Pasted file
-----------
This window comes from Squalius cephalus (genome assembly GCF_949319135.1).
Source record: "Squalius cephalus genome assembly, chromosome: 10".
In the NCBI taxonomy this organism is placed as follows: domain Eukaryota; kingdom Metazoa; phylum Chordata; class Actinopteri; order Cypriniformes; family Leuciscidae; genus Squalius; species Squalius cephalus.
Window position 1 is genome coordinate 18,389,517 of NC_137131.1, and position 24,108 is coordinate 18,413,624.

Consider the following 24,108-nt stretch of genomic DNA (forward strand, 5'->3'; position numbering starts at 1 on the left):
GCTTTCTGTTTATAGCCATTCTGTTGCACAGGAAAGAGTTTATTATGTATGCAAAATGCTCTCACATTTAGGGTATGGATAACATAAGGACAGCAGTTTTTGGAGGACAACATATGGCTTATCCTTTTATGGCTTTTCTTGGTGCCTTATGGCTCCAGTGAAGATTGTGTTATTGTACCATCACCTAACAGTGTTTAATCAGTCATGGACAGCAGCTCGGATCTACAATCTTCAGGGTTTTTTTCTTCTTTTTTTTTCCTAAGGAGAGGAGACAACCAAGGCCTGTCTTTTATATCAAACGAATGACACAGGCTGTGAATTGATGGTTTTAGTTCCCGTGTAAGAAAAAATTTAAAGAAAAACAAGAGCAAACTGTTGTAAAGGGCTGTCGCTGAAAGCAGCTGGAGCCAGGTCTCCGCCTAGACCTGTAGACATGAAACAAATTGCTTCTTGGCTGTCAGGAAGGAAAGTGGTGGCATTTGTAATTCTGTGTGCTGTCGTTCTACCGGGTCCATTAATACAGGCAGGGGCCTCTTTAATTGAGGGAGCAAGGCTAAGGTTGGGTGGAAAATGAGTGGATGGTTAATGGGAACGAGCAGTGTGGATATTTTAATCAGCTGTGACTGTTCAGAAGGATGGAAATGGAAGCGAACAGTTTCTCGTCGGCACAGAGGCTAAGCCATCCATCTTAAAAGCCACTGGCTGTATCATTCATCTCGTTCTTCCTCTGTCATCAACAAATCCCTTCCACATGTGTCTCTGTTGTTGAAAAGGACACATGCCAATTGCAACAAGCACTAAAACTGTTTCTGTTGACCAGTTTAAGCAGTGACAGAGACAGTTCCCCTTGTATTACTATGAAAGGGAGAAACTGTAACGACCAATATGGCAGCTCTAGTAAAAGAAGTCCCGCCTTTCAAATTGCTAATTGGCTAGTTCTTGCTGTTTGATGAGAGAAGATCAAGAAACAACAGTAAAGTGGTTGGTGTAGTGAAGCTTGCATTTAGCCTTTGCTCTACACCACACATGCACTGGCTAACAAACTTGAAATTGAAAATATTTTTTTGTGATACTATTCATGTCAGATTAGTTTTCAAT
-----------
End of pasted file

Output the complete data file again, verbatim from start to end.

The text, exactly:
This window comes from Squalius cephalus (genome assembly GCF_949319135.1).
Source record: "Squalius cephalus genome assembly, chromosome: 10".
In the NCBI taxonomy this organism is placed as follows: domain Eukaryota; kingdom Metazoa; phylum Chordata; class Actinopteri; order Cypriniformes; family Leuciscidae; genus Squalius; species Squalius cephalus.
Window position 1 is genome coordinate 18,389,517 of NC_137131.1, and position 24,108 is coordinate 18,413,624.

Consider the following 24,108-nt stretch of genomic DNA (forward strand, 5'->3'; position numbering starts at 1 on the left):
GCTTTCTGTTTATAGCCATTCTGTTGCACAGGAAAGAGTTTATTATGTATGCAAAATGCTCTCACATTTAGGGTATGGATAACATAAGGACAGCAGTTTTTGGAGGACAACATATGGCTTATCCTTTTATGGCTTTTCTTGGTGCCTTATGGCTCCAGTGAAGATTGTGTTATTGTACCATCACCTAACAGTGTTTAATCAGTCATGGACAGCAGCTCGGATCTACAATCTTCAGGGTTTTTTTCTTCTTTTTTTTTCCTAAGGAGAGGAGACAACCAAGGCCTGTCTTTTATATCAAACGAATGACACAGGCTGTGAATTGATGGTTTTAGTTCCCGTGTAAGAAAAAATTTAAAGAAAAACAAGAGCAAACTGTTGTAAAGGGCTGTCGCTGAAAGCAGCTGGAGCCAGGTCTCCGCCTAGACCTGTAGACATGAAACAAATTGCTTCTTGGCTGTCAGGAAGGAAAGTGGTGGCATTTGTAATTCTGTGTGCTGTCGTTCTACCGGGTCCATTAATACAGGCAGGGGCCTCTTTAATTGAGGGAGCAAGGCTAAGGTTGGGTGGAAAATGAGTGGATGGTTAATGGGAACGAGCAGTGTGGATATTTTAATCAGCTGTGACTGTTCAGAAGGATGGAAATGGAAGCGAACAGTTTCTCGTCGGCACAGAGGCTAAGCCATCCATCTTAAAAGCCACTGGCTGTATCATTCATCTCGTTCTTCCTCTGTCATCAACAAATCCCTTCCACATGTGTCTCTGTTGTTGAAAAGGACACATGCCAATTGCAACAAGCACTAAAACTGTTTCTGTTGACCAGTTTAAGCAGTGACAGAGACAGTTCCCCTTGTATTACTATGAAAGGGAGAAACTGTAACGACCAATATGGCAGCTCTAGTAAAAGAAGTCCCGCCTTTCAAATTGCTAATTGGCTAGTTCTTGCTGTTTGATGAGAGAAGATCAAGAAACAACAGTAAAGTGGTTGGTGTAGTGAAGCTTGCATTTAGCCTTTGCTCTACACCACACATGCACTGGCTAACAAACTTGAAATTGAAAATATTTTTTTGTGATACTATTCATGTCAGATTAGTTTTCAAT